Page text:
Regional leadership key to bringing Burundi back from the brink

How the Burundi crisis is resolved in the coming days and weeks will determine the country's path for a long time to come.

Nairobi, Kenya – The Burundi crisis requires principled leadership from Burundi and its neighbours to avoid destabilising the Great Lakes region, and unravelling a decade of peaceful transition in the country, says the Institute for Security Studies.

On 13 May, while President Pierre Nkurunziza was in Tanzania at the East African Community (EAC) summit on the Burundi situation, Major General Godefroid Niyombare announced that he had removed Nkurunziza from office.

By this morning, a number of suspected coup plotters had been arrested and Nkurunziza is set to address the nation later today.

Regional and international actors will have an important role to play in the coming months. ‘The UN, the EAC and the African Union (AU) must help Burundi find its way out of the current crisis,’ says ISS researcher Yolande Bouka. ‘How matters are resolved in the coming days and weeks will determine the country’s path for a long time to come.’

The attempted coup came amidst widespread demonstrations in Burundi against Nkurunziza’s decision to run for a third term in office, despite the Constitution’s two term limit. The Constitutional Court added fuel to the fire by ruling that Nkurunziza’s bid for a third term could go ahead. Clashes between security forces and the opposition have left dozens dead and tens of thousands of refugees across the region.

‘Reports of the attempted coup did not come as a surprise,’ says Bouka. ‘Up to now the army has played a positive role, but there are divisions within the army which if exploited could lead to a standoff and then potentially a military coup, as happened on Wednesday.’

Weeks of protests and two days of intense fighting in the capital Bujumbura have shaken stability in the country. Even if pro-government elements of the army have regained control, the unity of the Burundian armed forces has been shattered. The population too is heavily divided over whether or not the president should run for a third term.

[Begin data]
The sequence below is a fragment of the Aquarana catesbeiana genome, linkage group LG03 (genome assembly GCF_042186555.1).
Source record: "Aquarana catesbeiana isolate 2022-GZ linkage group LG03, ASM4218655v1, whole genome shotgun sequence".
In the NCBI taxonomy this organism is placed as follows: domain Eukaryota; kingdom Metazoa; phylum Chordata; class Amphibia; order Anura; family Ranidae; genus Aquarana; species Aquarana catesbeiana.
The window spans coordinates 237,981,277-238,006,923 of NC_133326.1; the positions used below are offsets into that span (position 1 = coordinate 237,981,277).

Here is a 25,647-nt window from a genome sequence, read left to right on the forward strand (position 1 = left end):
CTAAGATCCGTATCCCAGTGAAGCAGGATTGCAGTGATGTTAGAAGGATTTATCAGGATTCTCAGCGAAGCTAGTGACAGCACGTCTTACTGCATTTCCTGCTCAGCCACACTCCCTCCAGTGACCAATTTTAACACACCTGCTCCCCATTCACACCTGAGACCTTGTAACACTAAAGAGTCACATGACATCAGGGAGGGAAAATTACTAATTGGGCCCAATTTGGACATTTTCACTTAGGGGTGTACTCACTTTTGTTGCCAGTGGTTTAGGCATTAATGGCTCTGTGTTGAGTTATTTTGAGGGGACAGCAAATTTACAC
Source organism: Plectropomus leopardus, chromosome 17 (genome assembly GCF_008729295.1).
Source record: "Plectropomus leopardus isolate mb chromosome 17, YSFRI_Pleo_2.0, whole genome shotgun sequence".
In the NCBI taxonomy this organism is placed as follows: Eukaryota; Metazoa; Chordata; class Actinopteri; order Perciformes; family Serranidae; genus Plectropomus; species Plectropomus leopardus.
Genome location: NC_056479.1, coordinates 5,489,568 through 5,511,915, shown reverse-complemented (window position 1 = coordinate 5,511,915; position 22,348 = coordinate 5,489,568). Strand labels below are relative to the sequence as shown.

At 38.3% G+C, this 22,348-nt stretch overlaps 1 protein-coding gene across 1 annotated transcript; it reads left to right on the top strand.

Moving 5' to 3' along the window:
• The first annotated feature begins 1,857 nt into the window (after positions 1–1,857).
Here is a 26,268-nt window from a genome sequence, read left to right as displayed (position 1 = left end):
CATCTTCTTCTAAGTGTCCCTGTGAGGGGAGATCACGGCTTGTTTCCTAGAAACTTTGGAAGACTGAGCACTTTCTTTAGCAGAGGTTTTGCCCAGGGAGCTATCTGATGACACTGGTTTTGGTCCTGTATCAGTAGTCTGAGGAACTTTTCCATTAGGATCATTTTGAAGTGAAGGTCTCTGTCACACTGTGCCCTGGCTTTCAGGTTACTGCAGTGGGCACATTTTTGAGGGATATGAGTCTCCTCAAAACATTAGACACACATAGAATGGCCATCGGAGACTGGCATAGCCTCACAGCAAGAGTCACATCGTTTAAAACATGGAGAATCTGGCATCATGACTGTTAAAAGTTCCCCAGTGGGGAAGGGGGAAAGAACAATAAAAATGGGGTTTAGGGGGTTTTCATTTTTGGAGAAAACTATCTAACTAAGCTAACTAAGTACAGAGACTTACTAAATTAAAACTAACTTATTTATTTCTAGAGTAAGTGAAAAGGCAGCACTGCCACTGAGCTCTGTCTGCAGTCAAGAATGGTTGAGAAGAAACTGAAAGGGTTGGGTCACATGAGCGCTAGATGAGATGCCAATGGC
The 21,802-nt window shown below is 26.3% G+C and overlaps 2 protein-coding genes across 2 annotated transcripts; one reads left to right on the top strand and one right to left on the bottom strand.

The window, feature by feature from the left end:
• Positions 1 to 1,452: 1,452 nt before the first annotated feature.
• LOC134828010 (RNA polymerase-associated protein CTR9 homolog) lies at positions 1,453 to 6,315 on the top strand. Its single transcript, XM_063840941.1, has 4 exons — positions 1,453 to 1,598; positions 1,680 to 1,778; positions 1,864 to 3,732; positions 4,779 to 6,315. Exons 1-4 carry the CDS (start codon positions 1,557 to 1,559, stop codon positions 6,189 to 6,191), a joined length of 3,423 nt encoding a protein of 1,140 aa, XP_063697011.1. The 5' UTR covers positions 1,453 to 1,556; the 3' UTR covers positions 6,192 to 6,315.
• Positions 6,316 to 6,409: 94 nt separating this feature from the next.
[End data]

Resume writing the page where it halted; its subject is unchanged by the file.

‘Under these circumstances, it is key that the elections, due to start on 26 May, be postponed until stability and security can be restored,’ says Bouka. ‘The government should not however use the protests and the coup attempt as a reason to indefinitely delay the elections.’

Extrajudicial crackdowns on those suspected of leading and supporting the attempted coup should also be avoided, as this would further polarise the situation. ‘What is required now is fair and transparent criminal justice proceedings, not heavy-handed actions,’ says Bouka.

Burundi has so far managed to avoid widespread violence. But this has not prevented an impending humanitarian crisis for the country or its neighbours. As the protests expanded outside of Bujumbura, more people fled and the situation increasingly threatened regional security.

‘The current political deadlock has brought Burundi to the brink of a human rights crisis with potentially irreversible consequences for the region,’ said Amnesty International’s Sarah Jackson, speaking at an ISS seminar in Nairobi on 13 May, shortly before news broke of the attempted coup.

As the number of refugees rises, so too does concern among Burundi’s neighbours. ‘Rwanda has to date the largest number of officially registered refugees and has warned Burundi of allegations that FDLR forces may be present there,’ says Bouka.

The victory of the Nkurunziza camp over the coup plotters should not be a reason for regional and international institutions to back down on their pre-coup position that a third mandate for the president is not in the interest of the country.

‘The African Union and some European actors have withdrawn their support for the electoral process until favorable conditions for peaceful, free and fair elections are restored,’ says Bouka.

For the AU and the PSC dialogue and consensus between government and the opposition is the only route to a lasting political solution in Burundi. Even before the events of Wednesday, that was a tall order given that both parties have taken extreme positions with regard to Nkurunziza’s candidacy.

If Nkurunziza and his government do not agree to talks, the crisis will continue to simmer and could convince former armed groups that the only resolution to the impasse is through military means.

The current crisis has its roots in the last elections, when the ruling party started to close the political space, causing the opposition to withdraw from the electoral process. Since 2010 the government has attempted to roll back the implementation of key elements of the Arusha agreement, which ended decades of war and established powersharing provisions for the country’s two main ethnic groups, the Tutsi and the Hutu.

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